Donkey Kong Country 3 (Game Boy Advance) Review

By John Boyle 16.11.2005

Review for Donkey Kong Country 3 on Game Boy Advance

Is the GBA dying? It's a question all GBA owners have considered at some point. The outstanding success of the DS coupled with the dwindling GBA support would seem so but at least Nintendo themselves are still publishing games for it. In this case it's the end of the Donkey Kong SNES games with Donkey Kong Country 3. Rare's Donkey Kong series on the Snes was put on a pedestal as the greatest platformers outside the Mario games. But that back in the 16/32-bit era when the only competition was a certain blue mascot that was certainly on the decline. Can this remake recapture the "good old days" for the simian series? Well let us see.

Donkey Kong Country 3 follows the path of Dixie and Kiddy Kong as they set out to find the missing Diddy and Donkey and in turn save the islands from the evil King K Rool. The usual plot and the usual gameplay to go with it, jump through the stage and collect the KONG letters as you go along. DK3 does have a bit more to get your teeth into, namely a few mini games and a trading sequence with bears. This sounds great, but in practice the game isn't as perfect and idyllic as it sounds.

The controls let the "jump and collect" gameplay down enormously as they feel slippy, like walking on ice. Not ideal when precision jumps are required. The camera also leads to quite a few leaps of faith and quite a few hidden enemies and dangers. The hidden dangers often turns levels into trial and error episodes, with you stuttering through the stage dying at several points not due to your own fault but due to an enemy leaping in from stage right.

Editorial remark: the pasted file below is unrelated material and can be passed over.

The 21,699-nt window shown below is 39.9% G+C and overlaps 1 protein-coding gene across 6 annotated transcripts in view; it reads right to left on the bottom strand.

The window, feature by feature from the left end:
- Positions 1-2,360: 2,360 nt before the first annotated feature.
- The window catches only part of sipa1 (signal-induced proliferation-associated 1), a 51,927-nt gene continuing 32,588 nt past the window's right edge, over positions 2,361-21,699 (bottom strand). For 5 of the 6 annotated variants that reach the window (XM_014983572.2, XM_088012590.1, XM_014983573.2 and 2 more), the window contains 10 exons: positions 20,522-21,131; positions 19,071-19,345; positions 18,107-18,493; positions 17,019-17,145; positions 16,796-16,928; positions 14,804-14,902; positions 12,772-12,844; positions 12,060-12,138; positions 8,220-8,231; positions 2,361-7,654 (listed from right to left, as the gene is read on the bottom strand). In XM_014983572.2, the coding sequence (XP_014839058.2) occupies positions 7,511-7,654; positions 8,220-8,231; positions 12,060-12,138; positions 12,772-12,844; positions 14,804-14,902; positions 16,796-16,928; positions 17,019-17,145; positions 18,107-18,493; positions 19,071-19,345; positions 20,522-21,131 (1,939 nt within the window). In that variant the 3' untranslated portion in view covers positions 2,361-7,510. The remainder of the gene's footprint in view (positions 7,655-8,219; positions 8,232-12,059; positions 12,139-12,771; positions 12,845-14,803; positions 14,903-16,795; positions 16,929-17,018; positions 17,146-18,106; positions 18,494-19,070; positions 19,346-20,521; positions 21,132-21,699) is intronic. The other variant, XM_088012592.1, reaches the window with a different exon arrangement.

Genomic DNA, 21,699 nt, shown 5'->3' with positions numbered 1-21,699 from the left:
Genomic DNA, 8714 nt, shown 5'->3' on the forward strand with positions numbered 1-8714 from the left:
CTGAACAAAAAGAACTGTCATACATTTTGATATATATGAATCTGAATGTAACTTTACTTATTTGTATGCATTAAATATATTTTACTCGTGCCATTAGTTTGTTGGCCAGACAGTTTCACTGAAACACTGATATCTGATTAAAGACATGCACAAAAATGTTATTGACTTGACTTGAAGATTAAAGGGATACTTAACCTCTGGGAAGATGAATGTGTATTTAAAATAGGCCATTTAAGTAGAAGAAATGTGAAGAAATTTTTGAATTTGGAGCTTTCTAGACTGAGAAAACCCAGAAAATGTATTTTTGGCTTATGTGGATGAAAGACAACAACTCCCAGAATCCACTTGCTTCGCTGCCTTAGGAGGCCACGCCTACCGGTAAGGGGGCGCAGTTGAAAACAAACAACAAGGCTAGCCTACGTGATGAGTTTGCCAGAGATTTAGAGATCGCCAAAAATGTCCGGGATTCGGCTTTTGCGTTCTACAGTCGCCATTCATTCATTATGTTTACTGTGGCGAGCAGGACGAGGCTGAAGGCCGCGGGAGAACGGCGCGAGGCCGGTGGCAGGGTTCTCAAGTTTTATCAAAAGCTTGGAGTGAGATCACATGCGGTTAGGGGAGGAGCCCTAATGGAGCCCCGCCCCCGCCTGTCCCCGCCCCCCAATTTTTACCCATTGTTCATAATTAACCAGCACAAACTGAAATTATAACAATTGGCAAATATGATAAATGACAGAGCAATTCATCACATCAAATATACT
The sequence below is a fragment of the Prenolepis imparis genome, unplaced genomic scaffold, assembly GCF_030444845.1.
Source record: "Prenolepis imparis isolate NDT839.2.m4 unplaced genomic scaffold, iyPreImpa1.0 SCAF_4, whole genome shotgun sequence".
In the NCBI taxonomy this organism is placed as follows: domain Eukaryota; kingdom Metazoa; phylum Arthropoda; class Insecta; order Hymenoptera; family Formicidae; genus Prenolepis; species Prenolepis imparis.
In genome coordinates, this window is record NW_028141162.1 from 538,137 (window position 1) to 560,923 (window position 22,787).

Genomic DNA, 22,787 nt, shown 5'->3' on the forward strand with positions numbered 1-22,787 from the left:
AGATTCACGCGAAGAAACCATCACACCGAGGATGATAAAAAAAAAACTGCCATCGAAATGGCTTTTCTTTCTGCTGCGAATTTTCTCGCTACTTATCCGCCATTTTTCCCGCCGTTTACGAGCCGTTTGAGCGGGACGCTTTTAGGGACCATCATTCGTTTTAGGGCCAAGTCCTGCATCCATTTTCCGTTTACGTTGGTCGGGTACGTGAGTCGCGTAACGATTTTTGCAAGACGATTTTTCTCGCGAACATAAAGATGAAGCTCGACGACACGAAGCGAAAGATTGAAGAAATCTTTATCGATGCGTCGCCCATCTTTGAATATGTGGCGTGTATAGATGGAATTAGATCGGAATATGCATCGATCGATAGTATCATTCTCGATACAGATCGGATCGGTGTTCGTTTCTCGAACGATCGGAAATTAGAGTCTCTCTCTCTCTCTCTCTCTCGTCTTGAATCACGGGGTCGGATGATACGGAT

Screenshot for Donkey Kong Country 3 on Game Boy Advance

There is also the problem of situations where death is inevitable and you have to get past with the temporary invulnerability given when one of your duo dies. Needless to say frustration sets in rapidly. The level design is quite clever at points and was extremely clever back on it's original release, but now we've all seen it in countless GBA platformers. The originality is gone and has left us with a withered shell of gameplay that has been plundered and improved upon countless times. The boss fights are still top notch but sometimes lack direction for the gamer and after 15 repeated plays a pointer would be helpful. Alas we are left to struggle along.

The mini games also have their flaws. The "dojo" games with Cranky are amazingly easy, so much so you will not want to waster your bear coins on it. The boat mini games should be addictive. Racing around on a speedboat collecting mines and shooting enemies out the water should be a highlight of the game but the controls suck the joy out of it. The acceleration leaps from "stationary" to "fricking hell this is fast" thus creating a problem when taking corners.

Screenshot for Donkey Kong Country 3 on Game Boy Advance

The controls themselves are laughable, your boat will swing from one edge of the river to another smashing into the walls until your energy is depleted and you have to restart again and again. The other mini game is a pseudo 3d collect em up similar to the bonus stage in "Sonic The Hedgehog 2" in the "Sonic Mega Collection". This is the best of the mini games without a doubt, great graphics for the GBA and a palpable sense of speed and exhilaration.